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Rebel Disputes Spark Liberia Violence - 2004-01-14


Divisions within rebel leadership in Liberia have triggered renewed violence, just as the peace process is to enter a crucial disarmament stage.

Violence broke out in several rebel-held areas in the past few days, as disputes among leaders created a power vacuum, and former rebels turned against one another.

Firefights have been reported in the cities of Gbarnga, Tubmanburg and Voinjama. At least seven people have been reported killed, but the numbers may be higher.

The clashes follow a split within the leadership of the main rebel group, Liberians United for Reconciliation and Democracy (LURD). Several dozen commanders, who broke away from the rest, say they no longer recognize Sekou Conneh as their leader.

They accuse him of taking bribes for cabinet appointments to Liberia's new power-sharing government, and demand that he be replaced by his estranged wife, Aicha Keita.

But Mrs. Keita, who has just returned to Liberia from her usual home in Guinea, said she has no plans to replace her husband as leader.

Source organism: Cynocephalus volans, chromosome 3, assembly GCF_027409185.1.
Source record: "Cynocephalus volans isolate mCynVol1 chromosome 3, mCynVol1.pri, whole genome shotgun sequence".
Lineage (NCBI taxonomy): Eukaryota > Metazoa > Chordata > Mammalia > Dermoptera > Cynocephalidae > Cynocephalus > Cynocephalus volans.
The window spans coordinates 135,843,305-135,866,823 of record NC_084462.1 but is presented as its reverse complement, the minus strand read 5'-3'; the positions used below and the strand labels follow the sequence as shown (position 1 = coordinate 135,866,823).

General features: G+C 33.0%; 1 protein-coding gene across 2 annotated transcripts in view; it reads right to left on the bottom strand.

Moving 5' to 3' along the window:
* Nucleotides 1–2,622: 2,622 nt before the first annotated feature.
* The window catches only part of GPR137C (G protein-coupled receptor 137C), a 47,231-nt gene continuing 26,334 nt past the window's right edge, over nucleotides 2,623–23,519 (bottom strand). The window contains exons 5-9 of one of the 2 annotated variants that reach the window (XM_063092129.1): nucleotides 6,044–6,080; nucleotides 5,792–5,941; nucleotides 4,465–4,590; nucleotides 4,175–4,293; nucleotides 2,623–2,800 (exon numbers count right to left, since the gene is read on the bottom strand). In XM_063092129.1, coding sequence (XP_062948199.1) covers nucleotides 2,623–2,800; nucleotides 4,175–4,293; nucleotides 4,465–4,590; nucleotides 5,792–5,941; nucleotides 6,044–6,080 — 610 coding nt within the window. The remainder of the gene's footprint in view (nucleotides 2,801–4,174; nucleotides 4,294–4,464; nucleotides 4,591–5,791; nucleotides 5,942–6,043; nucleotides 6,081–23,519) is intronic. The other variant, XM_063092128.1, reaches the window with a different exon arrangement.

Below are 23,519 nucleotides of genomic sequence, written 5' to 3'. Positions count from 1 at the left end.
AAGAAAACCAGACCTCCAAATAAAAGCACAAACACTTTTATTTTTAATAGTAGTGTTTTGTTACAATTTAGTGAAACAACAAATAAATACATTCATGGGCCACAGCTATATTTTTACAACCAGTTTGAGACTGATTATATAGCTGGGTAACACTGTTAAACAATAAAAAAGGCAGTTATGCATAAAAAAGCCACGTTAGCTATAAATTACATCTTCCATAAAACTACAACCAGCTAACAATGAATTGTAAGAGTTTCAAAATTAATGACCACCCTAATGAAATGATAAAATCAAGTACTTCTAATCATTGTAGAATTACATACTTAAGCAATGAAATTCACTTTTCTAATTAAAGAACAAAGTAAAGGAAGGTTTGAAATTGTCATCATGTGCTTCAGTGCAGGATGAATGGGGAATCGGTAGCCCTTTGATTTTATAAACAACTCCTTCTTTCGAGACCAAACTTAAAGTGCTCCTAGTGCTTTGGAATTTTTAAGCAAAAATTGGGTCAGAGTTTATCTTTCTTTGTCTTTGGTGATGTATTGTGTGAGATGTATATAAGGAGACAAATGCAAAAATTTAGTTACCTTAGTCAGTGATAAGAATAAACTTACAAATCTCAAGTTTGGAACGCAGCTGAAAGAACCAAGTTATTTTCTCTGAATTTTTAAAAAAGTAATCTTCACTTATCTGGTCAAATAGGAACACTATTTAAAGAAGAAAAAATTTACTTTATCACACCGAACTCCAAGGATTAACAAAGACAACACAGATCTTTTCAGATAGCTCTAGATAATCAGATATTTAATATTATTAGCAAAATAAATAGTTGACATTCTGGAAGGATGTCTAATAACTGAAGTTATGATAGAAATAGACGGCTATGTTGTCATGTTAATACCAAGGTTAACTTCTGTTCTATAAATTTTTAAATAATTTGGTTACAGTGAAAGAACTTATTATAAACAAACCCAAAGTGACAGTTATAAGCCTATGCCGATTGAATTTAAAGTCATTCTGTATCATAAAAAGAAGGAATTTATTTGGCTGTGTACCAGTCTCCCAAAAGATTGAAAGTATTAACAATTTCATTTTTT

Mr. Conneh, a former tax official and used car salesman who now lives in Senegal, says he also plans to return to Liberia. "I will be in Monrovia for the disarmament program that is scheduled for the 20th," he said, referring to January. "I have to attend to that now. So we are supporting the peace process. We are ready for disarmament. All our conditions have been met with."

U.N. officials say they are closely monitoring the developments. They say they still hope the disarmament program will begin as scheduled, but that logistical problems may delay the process.

Thousands of U.N. peacekeeping troops have been gradually deploying across Liberia to prepare that process.

Meanwhile, fighters from another rebel group, known as MODEL, have complained that their commanders have started taking their weapons without giving them the compensation money promised by the United Nations.

The fighters say their commanders are selling the weapons to militias in western Ivory Coast, which use them to attack civilians.

There are reports 18 people have been killed in recent weeks in that volatile region. French peacekeepers deployed in Ivory Coast, which is also mostly controlled by rebels, are asking for U.N. help to restore order.

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